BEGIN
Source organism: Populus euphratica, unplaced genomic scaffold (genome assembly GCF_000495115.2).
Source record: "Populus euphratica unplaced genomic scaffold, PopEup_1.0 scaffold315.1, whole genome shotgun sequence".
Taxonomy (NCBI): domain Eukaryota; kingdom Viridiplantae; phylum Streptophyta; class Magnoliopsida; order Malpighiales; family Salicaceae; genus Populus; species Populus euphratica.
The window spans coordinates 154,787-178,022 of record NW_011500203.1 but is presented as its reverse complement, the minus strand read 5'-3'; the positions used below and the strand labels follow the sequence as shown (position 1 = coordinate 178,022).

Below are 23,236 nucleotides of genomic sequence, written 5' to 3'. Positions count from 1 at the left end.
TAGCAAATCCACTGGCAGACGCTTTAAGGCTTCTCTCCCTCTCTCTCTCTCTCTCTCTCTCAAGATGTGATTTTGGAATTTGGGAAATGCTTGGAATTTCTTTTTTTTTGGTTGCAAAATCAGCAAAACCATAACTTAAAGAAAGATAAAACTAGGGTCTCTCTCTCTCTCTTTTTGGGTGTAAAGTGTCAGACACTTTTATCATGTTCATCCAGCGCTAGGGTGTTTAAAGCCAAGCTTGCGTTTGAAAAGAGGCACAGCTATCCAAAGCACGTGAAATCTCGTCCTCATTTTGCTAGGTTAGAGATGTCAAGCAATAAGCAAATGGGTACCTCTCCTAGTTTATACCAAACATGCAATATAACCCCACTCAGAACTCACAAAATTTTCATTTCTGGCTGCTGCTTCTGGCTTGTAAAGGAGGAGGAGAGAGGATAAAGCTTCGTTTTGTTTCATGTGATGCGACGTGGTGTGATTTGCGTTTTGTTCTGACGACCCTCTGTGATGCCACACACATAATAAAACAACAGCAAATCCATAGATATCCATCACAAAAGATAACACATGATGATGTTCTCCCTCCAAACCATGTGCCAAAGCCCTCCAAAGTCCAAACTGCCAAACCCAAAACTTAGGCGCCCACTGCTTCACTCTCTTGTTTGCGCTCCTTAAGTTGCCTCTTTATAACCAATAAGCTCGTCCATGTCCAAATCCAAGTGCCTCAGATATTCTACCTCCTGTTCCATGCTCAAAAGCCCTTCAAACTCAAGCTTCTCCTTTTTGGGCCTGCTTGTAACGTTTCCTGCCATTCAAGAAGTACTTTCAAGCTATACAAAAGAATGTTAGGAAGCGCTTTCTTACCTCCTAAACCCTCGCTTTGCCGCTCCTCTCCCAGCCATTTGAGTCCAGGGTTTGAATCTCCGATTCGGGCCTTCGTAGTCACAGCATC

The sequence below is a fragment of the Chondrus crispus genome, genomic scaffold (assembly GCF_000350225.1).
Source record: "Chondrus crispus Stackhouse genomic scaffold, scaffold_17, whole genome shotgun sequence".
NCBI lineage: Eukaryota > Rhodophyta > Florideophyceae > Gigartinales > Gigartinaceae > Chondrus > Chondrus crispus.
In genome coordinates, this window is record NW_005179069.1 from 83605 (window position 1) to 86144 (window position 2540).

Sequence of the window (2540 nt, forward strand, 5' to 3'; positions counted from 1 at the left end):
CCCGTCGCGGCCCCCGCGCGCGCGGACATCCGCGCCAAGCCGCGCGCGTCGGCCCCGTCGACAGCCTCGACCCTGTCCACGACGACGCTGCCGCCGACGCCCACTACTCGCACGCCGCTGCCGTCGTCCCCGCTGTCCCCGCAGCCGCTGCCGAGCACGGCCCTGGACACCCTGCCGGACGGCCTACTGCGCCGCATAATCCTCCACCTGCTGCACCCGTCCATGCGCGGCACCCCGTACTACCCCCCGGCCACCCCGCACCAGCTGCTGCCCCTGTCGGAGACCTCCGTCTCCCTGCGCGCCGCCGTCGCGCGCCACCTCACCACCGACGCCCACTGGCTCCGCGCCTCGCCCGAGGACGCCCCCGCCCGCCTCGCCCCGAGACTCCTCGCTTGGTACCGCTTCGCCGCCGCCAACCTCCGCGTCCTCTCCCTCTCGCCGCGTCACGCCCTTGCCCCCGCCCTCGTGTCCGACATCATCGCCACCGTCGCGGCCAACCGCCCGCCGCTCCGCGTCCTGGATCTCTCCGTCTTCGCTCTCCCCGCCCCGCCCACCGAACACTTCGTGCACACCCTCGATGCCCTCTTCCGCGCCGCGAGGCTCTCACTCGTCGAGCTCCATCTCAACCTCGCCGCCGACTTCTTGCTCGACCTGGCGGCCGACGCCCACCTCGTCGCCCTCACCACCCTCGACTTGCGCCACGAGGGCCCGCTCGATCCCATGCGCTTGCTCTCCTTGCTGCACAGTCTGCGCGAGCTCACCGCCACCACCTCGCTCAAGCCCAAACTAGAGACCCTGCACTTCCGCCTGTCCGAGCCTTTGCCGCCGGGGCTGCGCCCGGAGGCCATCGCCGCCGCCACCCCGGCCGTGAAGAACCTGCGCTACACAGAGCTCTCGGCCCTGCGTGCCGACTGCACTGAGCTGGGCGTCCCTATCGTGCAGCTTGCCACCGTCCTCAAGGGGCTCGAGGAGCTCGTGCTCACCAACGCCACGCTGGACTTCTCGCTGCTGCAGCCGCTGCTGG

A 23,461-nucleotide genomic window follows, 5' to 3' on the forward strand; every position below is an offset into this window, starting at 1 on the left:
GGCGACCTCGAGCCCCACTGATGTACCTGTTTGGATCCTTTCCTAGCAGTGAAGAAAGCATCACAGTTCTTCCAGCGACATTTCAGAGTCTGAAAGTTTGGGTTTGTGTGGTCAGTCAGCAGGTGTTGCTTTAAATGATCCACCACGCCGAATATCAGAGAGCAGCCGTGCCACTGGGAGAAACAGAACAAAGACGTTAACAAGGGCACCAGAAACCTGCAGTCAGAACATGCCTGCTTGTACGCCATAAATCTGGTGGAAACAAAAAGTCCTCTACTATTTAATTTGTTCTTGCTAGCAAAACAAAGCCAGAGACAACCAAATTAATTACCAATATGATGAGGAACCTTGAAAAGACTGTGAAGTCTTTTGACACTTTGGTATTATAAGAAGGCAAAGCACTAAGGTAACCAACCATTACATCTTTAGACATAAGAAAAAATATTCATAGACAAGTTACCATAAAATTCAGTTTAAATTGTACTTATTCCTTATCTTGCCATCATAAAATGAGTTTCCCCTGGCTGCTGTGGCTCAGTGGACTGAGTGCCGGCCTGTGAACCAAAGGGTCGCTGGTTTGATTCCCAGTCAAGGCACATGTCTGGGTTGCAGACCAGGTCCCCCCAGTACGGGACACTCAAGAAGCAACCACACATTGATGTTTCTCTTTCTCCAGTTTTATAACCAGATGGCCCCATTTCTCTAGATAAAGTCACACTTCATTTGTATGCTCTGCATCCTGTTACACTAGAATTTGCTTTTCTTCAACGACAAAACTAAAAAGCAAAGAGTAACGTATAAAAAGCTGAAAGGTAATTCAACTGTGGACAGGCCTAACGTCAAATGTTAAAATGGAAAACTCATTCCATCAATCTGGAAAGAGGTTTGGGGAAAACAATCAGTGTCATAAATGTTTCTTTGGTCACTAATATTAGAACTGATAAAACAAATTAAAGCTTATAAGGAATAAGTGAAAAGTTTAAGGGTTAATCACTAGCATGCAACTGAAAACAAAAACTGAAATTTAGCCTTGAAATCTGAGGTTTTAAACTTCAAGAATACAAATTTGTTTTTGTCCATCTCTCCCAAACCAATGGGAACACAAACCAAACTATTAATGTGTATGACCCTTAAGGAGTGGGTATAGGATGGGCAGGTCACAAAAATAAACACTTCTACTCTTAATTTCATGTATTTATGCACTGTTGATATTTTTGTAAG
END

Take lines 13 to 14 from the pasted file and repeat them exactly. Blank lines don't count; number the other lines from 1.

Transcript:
A 23,461-nucleotide genomic window follows, 5' to 3' on the forward strand; every position below is an offset into this window, starting at 1 on the left:
GGCGACCTCGAGCCCCACTGATGTACCTGTTTGGATCCTTTCCTAGCAGTGAAGAAAGCATCACAGTTCTTCCAGCGACATTTCAGAGTCTGAAAGTTTGGGTTTGTGTGGTCAGTCAGCAGGTGTTGCTTTAAATGATCCACCACGCCGAATATCAGAGAGCAGCCGTGCCACTGGGAGAAACAGAACAAAGACGTTAACAAGGGCACCAGAAACCTGCAGTCAGAACATGCCTGCTTGTACGCCATAAATCTGGTGGAAACAAAAAGTCCTCTACTATTTAATTTGTTCTTGCTAGCAAAACAAAGCCAGAGACAACCAAATTAATTACCAATATGATGAGGAACCTTGAAAAGACTGTGAAGTCTTTTGACACTTTGGTATTATAAGAAGGCAAAGCACTAAGGTAACCAACCATTACATCTTTAGACATAAGAAAAAATATTCATAGACAAGTTACCATAAAATTCAGTTTAAATTGTACTTATTCCTTATCTTGCCATCATAAAATGAGTTTCCCCTGGCTGCTGTGGCTCAGTGGACTGAGTGCCGGCCTGTGAACCAAAGGGTCGCTGGTTTGATTCCCAGTCAAGGCACATGTCTGGGTTGCAGACCAGGTCCCCCCAGTACGGGACACTCAAGAAGCAACCACACATTGATGTTTCTCTTTCTCCAGTTTTATAACCAGATGGCCCCATTTCTCTAGATAAAGTCACACTTCATTTGTATGCTCTGCATCCTGTTACACTAGAATTTGCTTTTCTTCAACGACAAAACTAAAAAGCAAAGAGTAACGTATAAAAAGCTGAAAGGTAATTCAACTGTGGACAGGCCTAACGTCAAATGTTAAAATGGAAAACTCATTCCATCAATCTGGAAAGAGGTTTGGGGAAAACAATCAGTGTCATAAATGTTTCTTTGGTCACTAATATTAGAACTGATAAAACAAATTAAAGCTTATAAGGAATAAGTGAAAAGTTTAAGGGTTAATCACTAGCATGCAACTGAAAACAAAAACTGAAATTTAGCCTTGAAATCTGAGGTTTTAAACTTCAAGAATACAAATTTGTTTTTGTCCATCTCTCCCAAACCAATGGGAACACAAACCAAACTATTAATGTGTATGACCCTTAAGGAGTGGGTATAGGATGGGCAGGTCACAAAAATAAACACTTCTACTCTTAATTTCATGTATTTATGCACTGTTGATATTTTTGTAAG